Slow-motion catastrophe: Homes, crops lost as Haitian, Dominican lakes mysteriously expand – The Washington Post
No one thought much about it when the largest lake in the Caribbean began rising in a year of heavy rains. But then it never stopped.
Lake Enriquillo in the Dominican Republic has doubled in size over the past eight years, swallowing thousands of acres of farms and more than a dozen villages.
In neighboring Haiti, smaller Lake Azuei has also steadily swelled, destroying homes and farms as well as disrupting trade by occasionally blocking a key cross-border highway. The two lakes are only three miles (five kilometers) apart and are fed by some of the same streams.
It’s been a slow-motion disaster and potentially catastrophic for two countries already burdened by major environmental challenges. The waters’ rise has worsened exponentially in recent years, especially after heavy rains in 2007 and 2008 hit the island of Hispaniola, which both countries share. Tropical Storm Isaac dumped more water on the region last month, sparking more damage.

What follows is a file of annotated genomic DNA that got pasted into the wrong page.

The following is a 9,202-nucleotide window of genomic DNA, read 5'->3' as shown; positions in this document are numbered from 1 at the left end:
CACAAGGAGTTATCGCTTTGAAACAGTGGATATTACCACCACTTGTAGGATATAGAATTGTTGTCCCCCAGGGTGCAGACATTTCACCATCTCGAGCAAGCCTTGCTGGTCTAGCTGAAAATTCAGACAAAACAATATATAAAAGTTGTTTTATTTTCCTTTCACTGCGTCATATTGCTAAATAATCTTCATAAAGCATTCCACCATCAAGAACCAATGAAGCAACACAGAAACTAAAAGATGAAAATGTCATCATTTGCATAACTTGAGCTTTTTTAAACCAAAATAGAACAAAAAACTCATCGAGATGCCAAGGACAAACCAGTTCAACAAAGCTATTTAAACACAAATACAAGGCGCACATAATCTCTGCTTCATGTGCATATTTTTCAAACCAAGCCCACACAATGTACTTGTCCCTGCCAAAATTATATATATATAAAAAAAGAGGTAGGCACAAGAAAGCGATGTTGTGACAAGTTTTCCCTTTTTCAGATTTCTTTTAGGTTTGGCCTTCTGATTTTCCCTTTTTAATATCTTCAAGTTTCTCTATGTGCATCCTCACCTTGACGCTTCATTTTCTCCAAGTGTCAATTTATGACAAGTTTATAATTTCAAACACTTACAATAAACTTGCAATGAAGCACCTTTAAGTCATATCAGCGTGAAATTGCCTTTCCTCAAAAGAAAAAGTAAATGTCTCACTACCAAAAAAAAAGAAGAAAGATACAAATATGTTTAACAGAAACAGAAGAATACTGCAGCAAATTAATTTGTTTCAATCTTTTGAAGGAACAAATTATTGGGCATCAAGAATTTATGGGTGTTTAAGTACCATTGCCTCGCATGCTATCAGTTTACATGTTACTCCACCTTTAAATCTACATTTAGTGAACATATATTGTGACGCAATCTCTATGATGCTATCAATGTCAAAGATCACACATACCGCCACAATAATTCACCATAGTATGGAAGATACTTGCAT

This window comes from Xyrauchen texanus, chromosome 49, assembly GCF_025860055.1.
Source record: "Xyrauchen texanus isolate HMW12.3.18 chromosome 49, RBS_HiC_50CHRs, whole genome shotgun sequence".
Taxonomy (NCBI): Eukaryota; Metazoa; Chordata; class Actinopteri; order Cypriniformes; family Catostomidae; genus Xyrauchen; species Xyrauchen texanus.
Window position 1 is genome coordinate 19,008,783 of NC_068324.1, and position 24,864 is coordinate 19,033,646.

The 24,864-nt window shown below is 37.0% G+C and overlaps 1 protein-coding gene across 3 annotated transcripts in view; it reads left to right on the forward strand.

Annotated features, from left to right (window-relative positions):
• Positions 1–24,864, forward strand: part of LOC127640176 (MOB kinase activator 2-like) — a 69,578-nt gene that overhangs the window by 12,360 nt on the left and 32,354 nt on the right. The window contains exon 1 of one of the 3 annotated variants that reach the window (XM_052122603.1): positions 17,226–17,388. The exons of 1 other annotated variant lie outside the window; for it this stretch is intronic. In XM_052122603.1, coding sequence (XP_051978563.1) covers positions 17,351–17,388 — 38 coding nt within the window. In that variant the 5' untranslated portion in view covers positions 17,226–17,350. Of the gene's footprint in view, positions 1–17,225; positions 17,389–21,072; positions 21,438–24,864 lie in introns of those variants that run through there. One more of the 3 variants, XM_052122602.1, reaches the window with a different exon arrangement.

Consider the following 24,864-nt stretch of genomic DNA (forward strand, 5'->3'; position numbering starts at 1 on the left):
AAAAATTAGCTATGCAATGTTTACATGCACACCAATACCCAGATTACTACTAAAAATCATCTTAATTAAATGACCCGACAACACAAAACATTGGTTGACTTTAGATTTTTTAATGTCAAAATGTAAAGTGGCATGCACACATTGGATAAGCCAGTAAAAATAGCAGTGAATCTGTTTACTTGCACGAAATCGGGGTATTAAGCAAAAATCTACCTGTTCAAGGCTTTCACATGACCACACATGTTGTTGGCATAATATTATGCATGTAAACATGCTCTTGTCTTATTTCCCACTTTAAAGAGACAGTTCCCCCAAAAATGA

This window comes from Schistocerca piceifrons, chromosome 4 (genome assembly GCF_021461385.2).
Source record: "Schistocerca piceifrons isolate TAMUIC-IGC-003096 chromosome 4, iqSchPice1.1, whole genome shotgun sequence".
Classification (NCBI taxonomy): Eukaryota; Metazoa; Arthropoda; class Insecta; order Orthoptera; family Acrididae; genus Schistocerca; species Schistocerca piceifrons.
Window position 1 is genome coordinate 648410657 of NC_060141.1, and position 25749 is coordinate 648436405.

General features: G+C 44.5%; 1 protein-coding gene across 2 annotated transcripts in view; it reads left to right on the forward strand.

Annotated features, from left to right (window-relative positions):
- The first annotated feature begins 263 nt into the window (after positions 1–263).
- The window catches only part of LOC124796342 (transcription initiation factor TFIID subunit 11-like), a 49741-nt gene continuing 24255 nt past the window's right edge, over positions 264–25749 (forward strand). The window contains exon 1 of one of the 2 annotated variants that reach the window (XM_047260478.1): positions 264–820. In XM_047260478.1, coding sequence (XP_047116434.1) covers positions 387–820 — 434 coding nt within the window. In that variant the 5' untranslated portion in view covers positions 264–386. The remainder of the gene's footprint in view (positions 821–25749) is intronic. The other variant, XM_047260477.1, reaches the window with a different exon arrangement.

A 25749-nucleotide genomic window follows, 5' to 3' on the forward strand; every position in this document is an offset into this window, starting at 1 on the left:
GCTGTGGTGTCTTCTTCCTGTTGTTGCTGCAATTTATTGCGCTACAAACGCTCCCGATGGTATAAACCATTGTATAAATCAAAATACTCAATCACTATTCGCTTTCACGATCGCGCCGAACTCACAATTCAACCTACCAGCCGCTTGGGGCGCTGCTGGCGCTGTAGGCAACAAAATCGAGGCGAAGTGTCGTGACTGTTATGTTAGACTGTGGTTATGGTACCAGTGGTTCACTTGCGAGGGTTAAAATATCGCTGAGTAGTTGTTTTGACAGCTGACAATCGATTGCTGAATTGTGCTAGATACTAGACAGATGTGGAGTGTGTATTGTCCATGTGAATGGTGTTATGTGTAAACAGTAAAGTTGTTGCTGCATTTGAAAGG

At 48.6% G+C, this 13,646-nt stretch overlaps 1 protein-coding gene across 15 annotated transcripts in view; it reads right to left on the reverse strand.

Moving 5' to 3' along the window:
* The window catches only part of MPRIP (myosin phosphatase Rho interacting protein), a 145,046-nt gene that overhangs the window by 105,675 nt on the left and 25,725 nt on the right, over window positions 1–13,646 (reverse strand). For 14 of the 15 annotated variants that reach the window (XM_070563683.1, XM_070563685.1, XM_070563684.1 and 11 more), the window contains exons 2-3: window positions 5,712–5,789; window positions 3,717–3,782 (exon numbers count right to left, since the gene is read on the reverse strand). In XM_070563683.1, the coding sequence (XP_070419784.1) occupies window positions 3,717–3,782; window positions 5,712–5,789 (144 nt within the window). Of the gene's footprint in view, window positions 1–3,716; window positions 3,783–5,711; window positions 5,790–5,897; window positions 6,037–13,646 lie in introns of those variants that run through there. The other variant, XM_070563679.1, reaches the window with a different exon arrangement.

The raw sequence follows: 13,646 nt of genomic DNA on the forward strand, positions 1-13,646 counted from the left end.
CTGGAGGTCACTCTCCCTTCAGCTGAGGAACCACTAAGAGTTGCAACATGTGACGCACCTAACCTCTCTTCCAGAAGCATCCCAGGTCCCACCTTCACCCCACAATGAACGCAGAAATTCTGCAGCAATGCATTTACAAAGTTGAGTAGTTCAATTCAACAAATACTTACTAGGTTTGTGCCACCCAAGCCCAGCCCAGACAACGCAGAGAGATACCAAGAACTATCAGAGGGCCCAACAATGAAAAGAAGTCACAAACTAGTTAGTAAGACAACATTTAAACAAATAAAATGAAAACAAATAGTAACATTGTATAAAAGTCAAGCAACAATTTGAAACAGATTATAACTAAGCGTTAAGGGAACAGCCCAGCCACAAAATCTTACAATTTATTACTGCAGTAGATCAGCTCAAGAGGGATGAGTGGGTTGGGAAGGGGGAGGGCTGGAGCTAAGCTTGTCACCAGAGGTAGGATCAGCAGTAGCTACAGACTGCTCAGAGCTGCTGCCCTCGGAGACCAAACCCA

While the cause remains a mystery, theories as to why the lakes are rising range from sediment and trash clogging the water system to increased rainfall from climate change and heavy storms.
Dominican farmer Domingo Bautista recalls how the water gradually overtook his sugar cane, banana and sweet potato crop. Within two months, the family had to abandon their one-bedroom home in the sunbaked village of Boca de Cachon.